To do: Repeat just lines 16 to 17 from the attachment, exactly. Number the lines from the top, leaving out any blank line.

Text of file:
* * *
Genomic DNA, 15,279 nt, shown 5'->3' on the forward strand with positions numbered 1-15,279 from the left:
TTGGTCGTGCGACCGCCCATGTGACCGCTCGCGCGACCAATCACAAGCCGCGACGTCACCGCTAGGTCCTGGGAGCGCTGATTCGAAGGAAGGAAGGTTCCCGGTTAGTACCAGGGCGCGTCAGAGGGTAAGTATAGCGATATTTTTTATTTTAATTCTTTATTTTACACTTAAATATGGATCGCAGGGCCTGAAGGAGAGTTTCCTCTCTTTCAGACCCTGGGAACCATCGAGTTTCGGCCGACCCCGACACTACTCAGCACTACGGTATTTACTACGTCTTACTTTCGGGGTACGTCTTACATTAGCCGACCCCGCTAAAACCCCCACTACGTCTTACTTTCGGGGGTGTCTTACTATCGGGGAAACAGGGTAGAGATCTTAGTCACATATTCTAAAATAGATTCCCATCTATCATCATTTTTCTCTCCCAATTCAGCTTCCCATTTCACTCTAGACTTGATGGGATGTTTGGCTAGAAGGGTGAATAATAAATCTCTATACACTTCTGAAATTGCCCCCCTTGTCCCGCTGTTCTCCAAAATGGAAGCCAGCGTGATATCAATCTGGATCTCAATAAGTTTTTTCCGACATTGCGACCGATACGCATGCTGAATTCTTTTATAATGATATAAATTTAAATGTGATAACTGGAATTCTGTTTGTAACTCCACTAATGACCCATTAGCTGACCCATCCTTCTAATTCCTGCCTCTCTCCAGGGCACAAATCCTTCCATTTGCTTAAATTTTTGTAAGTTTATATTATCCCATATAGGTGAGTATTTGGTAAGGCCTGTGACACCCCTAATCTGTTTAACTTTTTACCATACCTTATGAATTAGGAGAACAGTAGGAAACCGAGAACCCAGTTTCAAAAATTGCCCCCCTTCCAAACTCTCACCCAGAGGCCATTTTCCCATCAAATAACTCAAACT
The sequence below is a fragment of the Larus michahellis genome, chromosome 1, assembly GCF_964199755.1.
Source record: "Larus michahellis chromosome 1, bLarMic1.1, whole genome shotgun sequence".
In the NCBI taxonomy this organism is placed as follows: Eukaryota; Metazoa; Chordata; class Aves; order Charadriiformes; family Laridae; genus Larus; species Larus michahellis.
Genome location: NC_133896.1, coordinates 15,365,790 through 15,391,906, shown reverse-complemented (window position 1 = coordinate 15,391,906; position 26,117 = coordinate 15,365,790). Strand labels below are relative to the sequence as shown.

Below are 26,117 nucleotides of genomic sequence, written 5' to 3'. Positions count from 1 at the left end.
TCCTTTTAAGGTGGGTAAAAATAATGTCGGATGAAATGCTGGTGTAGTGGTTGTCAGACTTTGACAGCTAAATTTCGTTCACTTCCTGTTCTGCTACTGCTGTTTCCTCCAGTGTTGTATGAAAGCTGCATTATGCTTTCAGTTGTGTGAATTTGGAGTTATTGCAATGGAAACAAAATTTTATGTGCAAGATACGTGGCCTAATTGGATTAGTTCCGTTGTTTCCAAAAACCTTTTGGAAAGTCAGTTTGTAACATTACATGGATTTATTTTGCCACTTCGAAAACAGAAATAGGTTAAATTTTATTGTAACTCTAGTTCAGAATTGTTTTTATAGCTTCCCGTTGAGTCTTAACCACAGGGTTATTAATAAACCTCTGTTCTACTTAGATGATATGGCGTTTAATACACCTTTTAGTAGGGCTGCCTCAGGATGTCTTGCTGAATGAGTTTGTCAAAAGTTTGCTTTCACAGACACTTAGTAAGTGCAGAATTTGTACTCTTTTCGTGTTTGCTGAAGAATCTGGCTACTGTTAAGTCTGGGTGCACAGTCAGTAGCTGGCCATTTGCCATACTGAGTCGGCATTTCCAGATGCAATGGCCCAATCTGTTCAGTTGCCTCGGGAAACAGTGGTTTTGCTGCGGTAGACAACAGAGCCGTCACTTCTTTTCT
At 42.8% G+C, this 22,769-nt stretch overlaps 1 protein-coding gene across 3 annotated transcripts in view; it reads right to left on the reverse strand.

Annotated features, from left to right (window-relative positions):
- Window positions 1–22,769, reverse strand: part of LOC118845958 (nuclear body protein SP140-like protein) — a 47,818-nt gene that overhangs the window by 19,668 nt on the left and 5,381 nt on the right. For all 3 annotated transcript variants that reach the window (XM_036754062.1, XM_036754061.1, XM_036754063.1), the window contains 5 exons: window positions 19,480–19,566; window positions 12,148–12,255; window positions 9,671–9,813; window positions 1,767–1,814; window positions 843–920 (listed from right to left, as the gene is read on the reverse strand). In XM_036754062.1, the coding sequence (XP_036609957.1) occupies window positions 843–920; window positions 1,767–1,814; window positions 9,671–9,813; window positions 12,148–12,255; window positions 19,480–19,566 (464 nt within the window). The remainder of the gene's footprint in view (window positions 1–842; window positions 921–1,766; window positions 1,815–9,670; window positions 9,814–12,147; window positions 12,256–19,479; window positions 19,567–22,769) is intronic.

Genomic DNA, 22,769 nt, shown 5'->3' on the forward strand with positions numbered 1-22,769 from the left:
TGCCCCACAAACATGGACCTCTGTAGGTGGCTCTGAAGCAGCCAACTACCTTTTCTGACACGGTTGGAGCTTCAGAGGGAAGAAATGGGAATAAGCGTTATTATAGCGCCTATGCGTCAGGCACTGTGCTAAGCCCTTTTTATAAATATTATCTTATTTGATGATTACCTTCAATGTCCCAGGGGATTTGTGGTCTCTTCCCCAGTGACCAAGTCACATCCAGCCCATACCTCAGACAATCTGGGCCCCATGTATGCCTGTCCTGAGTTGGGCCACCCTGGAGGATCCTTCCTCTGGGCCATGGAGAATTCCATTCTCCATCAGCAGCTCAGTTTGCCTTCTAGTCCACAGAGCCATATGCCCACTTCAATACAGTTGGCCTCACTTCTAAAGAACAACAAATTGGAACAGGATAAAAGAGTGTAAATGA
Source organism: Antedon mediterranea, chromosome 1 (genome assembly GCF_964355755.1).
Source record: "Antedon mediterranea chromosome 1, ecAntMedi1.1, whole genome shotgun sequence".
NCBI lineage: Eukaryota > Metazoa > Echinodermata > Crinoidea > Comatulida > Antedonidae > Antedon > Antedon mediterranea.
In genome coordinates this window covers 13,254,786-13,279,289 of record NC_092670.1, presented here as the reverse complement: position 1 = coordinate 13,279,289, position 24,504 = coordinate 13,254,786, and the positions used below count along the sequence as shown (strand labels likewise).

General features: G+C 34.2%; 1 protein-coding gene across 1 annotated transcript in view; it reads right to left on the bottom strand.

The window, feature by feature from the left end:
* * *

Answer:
NCBI lineage: Eukaryota > Metazoa > Echinodermata > Crinoidea > Comatulida > Antedonidae > Antedon > Antedon mediterranea.
In genome coordinates this window covers 13,254,786-13,279,289 of record NC_092670.1, presented here as the reverse complement: position 1 = coordinate 13,279,289, position 24,504 = coordinate 13,254,786, and the positions used below count along the sequence as shown (strand labels likewise).